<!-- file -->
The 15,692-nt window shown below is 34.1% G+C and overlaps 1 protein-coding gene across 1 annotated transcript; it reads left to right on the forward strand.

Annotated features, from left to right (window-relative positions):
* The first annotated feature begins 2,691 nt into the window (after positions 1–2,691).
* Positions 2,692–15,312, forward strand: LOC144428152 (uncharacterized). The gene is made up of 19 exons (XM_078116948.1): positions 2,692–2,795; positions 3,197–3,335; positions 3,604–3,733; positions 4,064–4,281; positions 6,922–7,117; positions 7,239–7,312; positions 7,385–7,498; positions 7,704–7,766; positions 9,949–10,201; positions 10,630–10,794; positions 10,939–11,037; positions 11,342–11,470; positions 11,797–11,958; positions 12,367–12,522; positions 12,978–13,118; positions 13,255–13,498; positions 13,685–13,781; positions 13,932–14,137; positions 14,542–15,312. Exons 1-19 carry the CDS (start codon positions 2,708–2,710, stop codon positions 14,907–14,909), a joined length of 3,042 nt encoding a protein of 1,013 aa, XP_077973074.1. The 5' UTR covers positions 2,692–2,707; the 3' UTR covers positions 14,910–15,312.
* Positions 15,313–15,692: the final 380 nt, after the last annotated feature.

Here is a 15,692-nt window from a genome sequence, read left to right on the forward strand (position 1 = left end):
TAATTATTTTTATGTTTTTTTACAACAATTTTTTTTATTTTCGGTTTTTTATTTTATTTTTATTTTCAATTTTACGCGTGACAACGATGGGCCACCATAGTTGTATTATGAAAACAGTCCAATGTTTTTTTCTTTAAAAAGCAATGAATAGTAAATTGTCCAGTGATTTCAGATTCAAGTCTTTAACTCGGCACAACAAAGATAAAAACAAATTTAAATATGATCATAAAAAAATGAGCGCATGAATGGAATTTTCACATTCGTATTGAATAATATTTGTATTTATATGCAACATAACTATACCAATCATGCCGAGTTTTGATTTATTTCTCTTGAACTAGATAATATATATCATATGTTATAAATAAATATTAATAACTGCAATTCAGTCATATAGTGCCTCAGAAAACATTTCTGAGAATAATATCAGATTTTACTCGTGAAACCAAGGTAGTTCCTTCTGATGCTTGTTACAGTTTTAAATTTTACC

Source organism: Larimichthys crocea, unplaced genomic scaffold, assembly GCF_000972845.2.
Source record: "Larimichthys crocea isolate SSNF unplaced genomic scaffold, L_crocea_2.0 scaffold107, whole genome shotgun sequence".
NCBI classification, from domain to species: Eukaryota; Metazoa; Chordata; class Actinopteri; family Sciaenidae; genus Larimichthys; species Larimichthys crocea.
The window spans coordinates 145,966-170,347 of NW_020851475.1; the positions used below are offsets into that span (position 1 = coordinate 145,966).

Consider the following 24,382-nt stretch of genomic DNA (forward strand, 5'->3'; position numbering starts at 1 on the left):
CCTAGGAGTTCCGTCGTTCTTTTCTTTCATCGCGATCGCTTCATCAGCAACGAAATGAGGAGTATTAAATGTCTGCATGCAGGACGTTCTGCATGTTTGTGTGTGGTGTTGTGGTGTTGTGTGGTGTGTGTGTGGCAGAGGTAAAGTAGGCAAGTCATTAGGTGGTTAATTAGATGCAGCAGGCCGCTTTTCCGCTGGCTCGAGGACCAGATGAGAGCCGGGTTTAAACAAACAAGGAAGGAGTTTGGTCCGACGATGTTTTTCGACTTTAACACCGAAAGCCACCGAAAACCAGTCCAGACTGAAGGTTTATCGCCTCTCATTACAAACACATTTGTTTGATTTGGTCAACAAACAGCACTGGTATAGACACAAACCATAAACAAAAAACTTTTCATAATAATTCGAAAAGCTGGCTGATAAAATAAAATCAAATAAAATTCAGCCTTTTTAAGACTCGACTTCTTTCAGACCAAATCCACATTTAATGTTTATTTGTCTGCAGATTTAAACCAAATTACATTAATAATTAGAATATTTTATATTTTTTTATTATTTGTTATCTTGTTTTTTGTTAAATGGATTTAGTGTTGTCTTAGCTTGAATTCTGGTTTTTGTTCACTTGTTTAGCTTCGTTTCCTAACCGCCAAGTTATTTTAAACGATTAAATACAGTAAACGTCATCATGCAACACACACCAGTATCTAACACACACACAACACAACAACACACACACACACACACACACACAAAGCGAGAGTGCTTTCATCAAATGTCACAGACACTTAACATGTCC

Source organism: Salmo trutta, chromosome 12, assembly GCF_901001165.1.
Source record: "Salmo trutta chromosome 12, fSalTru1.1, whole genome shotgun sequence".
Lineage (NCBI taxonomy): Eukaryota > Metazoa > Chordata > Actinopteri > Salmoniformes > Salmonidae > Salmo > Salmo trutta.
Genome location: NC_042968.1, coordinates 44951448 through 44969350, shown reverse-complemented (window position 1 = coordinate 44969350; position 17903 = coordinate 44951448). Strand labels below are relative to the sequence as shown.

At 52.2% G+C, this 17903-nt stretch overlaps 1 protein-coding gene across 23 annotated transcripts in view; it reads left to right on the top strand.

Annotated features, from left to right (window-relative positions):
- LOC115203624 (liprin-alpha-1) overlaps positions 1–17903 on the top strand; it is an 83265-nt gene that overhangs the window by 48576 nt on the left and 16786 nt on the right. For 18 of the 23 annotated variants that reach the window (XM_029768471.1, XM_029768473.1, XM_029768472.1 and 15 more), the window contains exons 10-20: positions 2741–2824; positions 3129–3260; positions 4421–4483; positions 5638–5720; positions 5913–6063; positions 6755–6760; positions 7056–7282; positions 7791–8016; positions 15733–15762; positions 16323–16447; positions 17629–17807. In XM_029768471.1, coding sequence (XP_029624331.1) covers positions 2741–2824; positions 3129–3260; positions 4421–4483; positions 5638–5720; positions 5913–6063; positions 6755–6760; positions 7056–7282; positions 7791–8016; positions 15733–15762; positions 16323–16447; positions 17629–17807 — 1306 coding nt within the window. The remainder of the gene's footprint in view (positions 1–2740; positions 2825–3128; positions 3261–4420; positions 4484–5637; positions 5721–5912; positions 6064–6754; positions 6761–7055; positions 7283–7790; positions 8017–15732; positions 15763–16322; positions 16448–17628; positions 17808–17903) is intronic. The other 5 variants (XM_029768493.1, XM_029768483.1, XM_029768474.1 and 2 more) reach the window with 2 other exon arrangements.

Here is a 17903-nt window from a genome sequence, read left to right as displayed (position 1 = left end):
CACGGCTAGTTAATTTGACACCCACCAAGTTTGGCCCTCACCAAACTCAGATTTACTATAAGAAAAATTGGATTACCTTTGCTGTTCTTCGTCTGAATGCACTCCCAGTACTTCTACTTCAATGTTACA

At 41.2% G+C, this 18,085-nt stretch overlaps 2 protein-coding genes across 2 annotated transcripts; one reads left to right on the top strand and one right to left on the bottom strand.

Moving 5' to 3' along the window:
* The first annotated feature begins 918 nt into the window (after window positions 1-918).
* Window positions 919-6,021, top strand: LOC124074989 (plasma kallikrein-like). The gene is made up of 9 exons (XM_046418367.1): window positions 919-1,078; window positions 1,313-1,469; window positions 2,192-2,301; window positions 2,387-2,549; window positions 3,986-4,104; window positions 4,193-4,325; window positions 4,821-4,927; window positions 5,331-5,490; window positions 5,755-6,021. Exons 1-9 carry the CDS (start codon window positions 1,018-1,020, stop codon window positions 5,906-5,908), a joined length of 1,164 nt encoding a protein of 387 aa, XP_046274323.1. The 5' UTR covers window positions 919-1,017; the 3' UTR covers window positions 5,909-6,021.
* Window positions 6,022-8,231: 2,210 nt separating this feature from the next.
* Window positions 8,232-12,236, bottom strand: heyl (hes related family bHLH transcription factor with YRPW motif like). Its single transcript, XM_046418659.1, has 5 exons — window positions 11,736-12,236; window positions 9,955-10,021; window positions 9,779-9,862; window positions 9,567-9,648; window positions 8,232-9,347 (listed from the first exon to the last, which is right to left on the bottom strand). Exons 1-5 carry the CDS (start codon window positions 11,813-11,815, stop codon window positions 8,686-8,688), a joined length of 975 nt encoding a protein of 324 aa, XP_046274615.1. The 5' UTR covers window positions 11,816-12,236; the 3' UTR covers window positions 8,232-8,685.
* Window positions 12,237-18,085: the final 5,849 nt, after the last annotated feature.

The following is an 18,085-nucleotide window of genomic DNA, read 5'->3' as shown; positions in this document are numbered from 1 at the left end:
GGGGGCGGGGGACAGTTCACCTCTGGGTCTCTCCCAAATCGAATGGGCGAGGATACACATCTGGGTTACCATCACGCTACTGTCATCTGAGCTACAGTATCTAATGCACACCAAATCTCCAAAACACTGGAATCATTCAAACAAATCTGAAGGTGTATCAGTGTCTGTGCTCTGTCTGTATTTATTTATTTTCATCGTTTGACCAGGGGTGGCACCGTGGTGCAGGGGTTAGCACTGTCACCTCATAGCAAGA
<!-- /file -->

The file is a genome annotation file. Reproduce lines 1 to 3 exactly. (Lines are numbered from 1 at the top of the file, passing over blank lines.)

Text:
The 15,692-nt window shown below is 34.1% G+C and overlaps 1 protein-coding gene across 1 annotated transcript; it reads left to right on the forward strand.

Annotated features, from left to right (window-relative positions):
* The first annotated feature begins 2,691 nt into the window (after positions 1–2,691).